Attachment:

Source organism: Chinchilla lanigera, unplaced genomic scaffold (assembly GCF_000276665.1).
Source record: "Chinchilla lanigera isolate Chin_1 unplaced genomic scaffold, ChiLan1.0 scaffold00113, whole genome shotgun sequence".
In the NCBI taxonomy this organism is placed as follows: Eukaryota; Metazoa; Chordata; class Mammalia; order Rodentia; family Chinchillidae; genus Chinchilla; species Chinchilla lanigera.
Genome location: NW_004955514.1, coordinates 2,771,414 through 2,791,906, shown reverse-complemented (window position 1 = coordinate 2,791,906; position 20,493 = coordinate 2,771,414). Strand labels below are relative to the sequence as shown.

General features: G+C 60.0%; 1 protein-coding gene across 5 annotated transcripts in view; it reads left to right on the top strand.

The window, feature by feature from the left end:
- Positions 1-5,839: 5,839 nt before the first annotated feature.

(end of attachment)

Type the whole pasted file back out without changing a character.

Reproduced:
Source organism: Chinchilla lanigera, unplaced genomic scaffold (assembly GCF_000276665.1).
Source record: "Chinchilla lanigera isolate Chin_1 unplaced genomic scaffold, ChiLan1.0 scaffold00113, whole genome shotgun sequence".
In the NCBI taxonomy this organism is placed as follows: Eukaryota; Metazoa; Chordata; class Mammalia; order Rodentia; family Chinchillidae; genus Chinchilla; species Chinchilla lanigera.
Genome location: NW_004955514.1, coordinates 2,771,414 through 2,791,906, shown reverse-complemented (window position 1 = coordinate 2,791,906; position 20,493 = coordinate 2,771,414). Strand labels below are relative to the sequence as shown.

General features: G+C 60.0%; 1 protein-coding gene across 5 annotated transcripts in view; it reads left to right on the top strand.

The window, feature by feature from the left end:
- Positions 1-5,839: 5,839 nt before the first annotated feature.